Why Firms Avoid Cutting Wages: Survey Evidence from European Firms

National Bank of Belgium Working Paper No. 251

39 Pages Posted: 21 Dec 2013

See all articles by Philip Du Caju

Philip Du Caju

National Bank of Belgium

Theodora Kosma

Bank of Greece

Martina Lawless

Central Bank and Financial Services Authority of Ireland - Economic Analysis and Research Department

Julian Messina

World Bank

Tairi Room

Bank of Estonia

Multiple version iconThere are 2 versions of this paper

Date Written: December 19, 2013

Abstract

The rarity with which firms reduce nominal wages has been frequently observed, even in the face of considerable negative economic shocks. This paper uses a unique survey of fourteen European countries to ask firms directly about the incidence of wage cuts and to assess the relevance of a range of potential reasons for why they avoid cutting wages. Concerns about the retention of productive staff and a lowering of morale and effort were reported as key reasons for downward wage rigidity across all countries and firm types. Restrictions created by collective bargaining were found to be an important consideration for firms in euro area countries but were one of the lowest ranked obstacles in non-euro area countries. The paper examines how firm characteristics and collective bargaining institutions affect the relevance of each of the common explanations put forward for the infrequency of wage cuts.

Keywords: labour costs, wage rigidity, firm survey, wage cuts, European Union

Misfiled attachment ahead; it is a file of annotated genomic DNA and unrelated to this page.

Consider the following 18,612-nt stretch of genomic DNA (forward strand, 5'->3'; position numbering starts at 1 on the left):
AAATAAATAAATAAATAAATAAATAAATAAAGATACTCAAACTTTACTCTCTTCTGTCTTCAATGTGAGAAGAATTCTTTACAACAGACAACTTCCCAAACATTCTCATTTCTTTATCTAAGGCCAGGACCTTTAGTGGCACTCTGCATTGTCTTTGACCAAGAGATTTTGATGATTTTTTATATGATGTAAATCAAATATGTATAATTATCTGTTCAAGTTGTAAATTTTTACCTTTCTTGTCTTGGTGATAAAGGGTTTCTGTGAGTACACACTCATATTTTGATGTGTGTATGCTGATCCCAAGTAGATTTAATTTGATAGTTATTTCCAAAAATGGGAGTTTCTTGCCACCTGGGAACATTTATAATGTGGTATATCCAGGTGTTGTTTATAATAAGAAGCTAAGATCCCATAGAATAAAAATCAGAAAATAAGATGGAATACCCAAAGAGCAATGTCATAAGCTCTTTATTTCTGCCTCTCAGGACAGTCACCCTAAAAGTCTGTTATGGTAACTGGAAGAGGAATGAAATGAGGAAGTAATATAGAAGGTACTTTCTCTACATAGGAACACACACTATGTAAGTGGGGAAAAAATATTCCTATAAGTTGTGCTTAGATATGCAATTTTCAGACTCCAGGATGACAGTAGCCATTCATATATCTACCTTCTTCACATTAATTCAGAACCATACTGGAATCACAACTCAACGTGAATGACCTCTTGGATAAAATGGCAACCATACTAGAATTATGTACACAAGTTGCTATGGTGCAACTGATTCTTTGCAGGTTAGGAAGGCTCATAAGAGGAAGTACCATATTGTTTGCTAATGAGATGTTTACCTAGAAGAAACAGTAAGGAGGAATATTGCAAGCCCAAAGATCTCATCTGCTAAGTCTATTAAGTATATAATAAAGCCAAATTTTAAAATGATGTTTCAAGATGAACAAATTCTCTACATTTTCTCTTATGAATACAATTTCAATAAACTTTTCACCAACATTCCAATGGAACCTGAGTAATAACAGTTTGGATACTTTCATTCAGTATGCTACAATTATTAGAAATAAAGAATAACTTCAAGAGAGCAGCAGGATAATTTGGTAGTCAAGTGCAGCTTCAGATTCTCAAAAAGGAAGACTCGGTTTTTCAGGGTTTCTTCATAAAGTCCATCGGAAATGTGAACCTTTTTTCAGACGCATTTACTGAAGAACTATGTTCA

JEL Classification: J30, J32, J33, J51, C81, P5

Suggested Citation

Du Caju, Philip and Kosma, Theodora and Lawless, Martina and Messina, Julián and Room, Tairi, Why Firms Avoid Cutting Wages: Survey Evidence from European Firms (December 19, 2013). National Bank of Belgium Working Paper No. 251, Available at SSRN: https://ssrn.com/abstract=2369836 or http://dx.doi.org/10.2139/ssrn.2369836

Philip Du Caju (Contact Author)

National Bank of Belgium ( email )

Research Department
Boulevard de Berlaimont 14
B-1000 Brussels, 1000
Belgium

Theodora Kosma

Bank of Greece ( email )

21 E. Venizelos Avenue
GR 102 50 Athens
Greece

Martina Lawless

Central Bank and Financial Services Authority of Ireland - Economic Analysis and Research Department ( email )

Dame Street
P.O. Box 559
Dublin 2
Ireland

Julián Messina

World Bank ( email )

1818 H Street, NW
Washington, DC 20433
United States

Tairi Room

Bank of Estonia ( email )

Estonia Building 13
15095 Tallinn
Estonia

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